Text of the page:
Reverting now to block (306), the lock lost state is tested (318), and in case of negative reply (320) control is again transferred to step (302). If, on the other hand, lost lock state is encountered (322), then the value of the "good event counter" is ascertained (324). If the latter does not exceed a predetermined value (threshold B), then control is again transferred to step (302). If the value of the counter surpasses the specified threshold (328), it indicates that lock is resumed for sufficient time which can be regarded as stable lock resumption, and not a temporary lock state.

It is now required to ascertain whether there is a time shift between the previous V-- sync-- 10 timing (before lock has been lost, hereinafter T1), and the new timing after lock is resumed (hereinafter T2). Of course no time shift is reported if the time interval between the T1 and T2 events essentially equals to integer multiplication of a field image time interval TF. In other words, if T2 -T1 =i*TF +K (K≈0,i integer), no time shift is reported.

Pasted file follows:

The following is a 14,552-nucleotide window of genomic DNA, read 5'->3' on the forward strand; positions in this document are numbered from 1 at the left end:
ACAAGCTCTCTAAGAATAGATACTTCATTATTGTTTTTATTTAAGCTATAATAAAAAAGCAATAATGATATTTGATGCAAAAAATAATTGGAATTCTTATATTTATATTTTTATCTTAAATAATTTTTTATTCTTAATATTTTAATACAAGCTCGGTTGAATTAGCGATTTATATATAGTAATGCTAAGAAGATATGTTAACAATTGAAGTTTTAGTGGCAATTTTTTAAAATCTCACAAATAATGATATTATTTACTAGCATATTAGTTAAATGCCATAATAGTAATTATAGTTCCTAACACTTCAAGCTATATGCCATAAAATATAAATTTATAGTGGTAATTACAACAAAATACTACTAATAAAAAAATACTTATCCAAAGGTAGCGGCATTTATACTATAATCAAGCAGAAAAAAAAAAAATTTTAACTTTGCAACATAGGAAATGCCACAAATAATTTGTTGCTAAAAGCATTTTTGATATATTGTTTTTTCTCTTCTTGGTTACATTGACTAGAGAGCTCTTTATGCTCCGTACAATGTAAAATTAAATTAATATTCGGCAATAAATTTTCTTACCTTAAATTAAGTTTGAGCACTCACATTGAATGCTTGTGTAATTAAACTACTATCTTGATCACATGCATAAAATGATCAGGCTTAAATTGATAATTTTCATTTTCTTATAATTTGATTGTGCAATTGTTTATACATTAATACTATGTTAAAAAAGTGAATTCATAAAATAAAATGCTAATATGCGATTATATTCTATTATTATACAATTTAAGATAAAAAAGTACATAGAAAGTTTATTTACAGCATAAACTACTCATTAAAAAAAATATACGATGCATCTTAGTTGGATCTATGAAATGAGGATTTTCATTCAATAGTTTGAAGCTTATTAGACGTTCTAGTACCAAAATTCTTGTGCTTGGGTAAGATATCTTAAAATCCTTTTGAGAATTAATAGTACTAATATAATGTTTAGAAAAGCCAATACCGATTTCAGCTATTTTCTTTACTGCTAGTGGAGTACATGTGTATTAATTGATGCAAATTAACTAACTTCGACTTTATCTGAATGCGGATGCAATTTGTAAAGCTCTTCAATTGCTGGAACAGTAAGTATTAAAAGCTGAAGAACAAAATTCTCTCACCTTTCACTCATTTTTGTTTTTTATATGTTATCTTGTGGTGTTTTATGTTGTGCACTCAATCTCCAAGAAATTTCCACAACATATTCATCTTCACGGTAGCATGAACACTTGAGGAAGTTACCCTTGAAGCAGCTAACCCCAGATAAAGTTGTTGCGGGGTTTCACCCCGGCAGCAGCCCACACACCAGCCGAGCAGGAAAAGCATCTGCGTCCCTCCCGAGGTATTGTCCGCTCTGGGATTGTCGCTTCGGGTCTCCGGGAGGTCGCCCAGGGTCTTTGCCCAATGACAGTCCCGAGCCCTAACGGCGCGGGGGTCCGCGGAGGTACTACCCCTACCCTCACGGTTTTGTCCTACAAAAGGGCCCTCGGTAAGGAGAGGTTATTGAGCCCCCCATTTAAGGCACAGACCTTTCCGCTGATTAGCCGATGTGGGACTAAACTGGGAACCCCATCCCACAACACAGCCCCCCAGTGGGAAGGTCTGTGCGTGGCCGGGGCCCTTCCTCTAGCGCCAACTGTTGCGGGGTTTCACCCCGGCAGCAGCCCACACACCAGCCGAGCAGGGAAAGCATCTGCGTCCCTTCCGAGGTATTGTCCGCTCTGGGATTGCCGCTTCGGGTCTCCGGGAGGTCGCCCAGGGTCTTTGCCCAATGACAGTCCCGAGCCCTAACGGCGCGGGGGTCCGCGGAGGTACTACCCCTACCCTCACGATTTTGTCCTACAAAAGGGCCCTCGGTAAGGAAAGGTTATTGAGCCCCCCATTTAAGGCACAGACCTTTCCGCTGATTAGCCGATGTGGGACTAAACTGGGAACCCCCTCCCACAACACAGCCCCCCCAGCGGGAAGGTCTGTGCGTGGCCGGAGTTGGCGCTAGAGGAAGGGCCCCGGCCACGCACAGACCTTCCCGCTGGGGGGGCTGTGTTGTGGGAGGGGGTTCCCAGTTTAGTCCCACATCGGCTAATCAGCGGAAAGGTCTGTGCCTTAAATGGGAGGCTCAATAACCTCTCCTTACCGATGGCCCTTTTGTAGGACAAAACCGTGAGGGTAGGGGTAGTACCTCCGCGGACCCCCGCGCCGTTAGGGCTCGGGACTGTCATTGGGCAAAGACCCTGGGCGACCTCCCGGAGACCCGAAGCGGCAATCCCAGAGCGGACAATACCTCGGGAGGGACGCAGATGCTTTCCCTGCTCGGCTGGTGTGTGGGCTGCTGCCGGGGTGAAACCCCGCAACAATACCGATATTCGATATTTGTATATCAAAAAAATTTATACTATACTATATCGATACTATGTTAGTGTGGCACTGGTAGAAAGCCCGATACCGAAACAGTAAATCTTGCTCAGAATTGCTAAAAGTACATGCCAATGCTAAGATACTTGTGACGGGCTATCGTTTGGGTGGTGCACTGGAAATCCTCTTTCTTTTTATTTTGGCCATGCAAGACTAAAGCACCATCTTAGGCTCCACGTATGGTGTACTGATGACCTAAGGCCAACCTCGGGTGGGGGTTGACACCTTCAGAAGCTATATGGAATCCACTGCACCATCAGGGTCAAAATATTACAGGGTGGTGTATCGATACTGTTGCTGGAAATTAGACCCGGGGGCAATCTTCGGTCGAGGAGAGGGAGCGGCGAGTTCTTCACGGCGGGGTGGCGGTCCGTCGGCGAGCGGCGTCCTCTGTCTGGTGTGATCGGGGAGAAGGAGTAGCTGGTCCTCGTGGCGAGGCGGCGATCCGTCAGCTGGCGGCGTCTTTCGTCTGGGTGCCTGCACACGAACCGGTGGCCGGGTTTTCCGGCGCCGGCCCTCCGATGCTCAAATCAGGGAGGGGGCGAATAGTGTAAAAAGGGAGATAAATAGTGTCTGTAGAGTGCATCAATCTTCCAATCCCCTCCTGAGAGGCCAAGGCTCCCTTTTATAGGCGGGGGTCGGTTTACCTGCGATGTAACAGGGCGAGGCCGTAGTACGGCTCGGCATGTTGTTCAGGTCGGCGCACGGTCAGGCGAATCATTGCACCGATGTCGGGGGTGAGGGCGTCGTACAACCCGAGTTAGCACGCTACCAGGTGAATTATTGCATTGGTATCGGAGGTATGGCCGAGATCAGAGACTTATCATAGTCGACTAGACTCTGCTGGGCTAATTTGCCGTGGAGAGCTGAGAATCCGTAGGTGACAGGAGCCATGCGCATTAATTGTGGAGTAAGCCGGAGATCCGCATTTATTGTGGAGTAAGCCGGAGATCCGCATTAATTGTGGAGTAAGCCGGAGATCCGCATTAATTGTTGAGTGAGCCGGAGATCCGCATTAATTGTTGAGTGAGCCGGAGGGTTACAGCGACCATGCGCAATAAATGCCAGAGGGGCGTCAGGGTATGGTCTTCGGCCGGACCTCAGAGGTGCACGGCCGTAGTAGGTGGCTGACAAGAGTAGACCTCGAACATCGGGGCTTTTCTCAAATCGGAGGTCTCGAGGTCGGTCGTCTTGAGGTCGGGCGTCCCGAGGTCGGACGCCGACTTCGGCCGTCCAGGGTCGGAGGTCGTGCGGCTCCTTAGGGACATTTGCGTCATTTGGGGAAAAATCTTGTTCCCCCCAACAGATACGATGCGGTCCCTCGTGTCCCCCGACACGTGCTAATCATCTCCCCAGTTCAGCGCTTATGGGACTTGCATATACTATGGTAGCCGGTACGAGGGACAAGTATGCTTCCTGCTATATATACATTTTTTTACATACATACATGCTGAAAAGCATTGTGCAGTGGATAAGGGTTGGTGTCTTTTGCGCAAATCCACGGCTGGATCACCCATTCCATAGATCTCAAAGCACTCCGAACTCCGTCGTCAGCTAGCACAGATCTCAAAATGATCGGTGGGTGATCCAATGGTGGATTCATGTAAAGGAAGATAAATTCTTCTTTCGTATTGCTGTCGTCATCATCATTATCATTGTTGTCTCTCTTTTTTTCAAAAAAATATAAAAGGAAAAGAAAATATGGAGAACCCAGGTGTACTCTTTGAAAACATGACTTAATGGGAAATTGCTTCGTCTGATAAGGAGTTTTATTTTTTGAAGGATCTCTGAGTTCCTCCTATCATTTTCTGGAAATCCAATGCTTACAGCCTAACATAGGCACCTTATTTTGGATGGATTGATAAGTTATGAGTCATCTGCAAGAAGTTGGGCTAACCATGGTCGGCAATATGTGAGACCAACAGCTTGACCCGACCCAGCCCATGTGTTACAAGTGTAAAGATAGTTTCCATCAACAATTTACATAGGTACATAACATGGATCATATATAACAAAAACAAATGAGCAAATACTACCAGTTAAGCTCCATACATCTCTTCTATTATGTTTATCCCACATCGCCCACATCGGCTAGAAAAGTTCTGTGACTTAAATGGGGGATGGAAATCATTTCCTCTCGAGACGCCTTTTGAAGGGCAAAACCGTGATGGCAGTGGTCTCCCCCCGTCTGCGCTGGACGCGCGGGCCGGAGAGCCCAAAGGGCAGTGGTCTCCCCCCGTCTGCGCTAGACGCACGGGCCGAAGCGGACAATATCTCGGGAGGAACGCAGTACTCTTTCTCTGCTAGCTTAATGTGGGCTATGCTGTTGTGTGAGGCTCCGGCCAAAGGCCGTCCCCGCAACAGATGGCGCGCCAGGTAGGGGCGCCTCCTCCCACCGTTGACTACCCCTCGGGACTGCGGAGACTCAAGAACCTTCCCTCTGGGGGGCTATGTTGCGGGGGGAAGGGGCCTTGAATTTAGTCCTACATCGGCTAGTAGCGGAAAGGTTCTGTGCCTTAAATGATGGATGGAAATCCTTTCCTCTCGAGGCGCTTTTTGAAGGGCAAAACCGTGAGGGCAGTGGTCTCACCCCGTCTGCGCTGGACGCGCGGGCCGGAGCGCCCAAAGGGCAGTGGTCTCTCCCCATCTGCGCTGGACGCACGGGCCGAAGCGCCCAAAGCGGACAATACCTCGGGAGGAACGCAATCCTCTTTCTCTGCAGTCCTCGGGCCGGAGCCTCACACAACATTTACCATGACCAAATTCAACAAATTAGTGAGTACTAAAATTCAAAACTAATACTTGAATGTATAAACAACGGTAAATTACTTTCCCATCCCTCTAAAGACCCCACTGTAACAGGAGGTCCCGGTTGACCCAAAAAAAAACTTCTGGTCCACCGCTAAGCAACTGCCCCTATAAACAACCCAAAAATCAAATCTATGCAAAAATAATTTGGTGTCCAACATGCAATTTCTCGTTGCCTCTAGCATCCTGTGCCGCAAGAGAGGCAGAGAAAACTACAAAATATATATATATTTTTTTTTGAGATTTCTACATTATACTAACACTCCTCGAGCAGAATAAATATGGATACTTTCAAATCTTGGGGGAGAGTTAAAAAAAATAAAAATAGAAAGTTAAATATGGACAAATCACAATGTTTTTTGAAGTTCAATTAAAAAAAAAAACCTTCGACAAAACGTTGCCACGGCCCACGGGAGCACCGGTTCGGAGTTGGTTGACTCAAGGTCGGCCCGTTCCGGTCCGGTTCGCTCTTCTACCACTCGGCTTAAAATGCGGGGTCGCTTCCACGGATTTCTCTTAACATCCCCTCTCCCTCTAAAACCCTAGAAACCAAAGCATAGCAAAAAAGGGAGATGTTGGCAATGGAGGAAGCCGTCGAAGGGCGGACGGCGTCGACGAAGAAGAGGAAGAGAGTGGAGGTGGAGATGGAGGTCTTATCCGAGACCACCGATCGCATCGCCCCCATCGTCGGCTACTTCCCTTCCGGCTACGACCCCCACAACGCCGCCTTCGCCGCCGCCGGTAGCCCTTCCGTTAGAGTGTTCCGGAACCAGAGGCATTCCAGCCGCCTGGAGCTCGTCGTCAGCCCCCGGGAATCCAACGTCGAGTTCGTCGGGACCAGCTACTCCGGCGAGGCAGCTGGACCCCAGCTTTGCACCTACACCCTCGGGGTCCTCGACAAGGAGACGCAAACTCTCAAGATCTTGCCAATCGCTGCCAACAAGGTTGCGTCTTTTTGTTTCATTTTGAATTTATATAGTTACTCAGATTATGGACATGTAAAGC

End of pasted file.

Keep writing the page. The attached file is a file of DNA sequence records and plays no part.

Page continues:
If, however, 0<K<TF, then the re-locked V-- sync is shifted from the previously acquired V-- sync signal by a time shift that is equivalent to i TV lines. One possible criterion for determining channel change is that i>C.

In this connection it should be noted that TV broadcast channels are independent one with respect to the other and are normally not synchronized one with respect to the other. Accordingly, detection of the V-- sync-- 10 signal at time difference of more than C lines indicates, with high level of confidence, that channel change has been occurred.